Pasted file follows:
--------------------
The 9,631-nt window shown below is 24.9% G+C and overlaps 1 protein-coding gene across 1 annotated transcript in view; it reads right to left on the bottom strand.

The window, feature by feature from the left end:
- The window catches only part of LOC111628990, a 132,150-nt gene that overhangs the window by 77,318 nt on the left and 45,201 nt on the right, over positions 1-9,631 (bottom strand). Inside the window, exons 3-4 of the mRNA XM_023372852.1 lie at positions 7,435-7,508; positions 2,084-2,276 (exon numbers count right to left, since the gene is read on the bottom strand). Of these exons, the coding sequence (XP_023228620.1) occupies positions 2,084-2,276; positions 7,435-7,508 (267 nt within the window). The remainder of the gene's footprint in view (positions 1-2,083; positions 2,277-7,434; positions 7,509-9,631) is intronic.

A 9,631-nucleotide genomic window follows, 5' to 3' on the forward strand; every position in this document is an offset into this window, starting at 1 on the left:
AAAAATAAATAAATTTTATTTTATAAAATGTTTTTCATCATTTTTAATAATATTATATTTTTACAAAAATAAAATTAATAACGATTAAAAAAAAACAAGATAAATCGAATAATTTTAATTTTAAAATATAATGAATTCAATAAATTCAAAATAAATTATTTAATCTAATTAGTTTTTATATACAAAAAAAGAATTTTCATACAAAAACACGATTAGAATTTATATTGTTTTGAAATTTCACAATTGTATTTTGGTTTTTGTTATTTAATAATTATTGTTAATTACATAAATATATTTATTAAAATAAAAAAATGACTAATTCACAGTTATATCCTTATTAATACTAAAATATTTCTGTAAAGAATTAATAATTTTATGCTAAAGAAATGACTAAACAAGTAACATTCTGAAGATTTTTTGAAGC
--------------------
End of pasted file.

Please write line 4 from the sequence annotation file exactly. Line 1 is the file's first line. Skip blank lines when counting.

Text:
A 9,631-nucleotide genomic window follows, 5' to 3' on the forward strand; every position in this document is an offset into this window, starting at 1 on the left: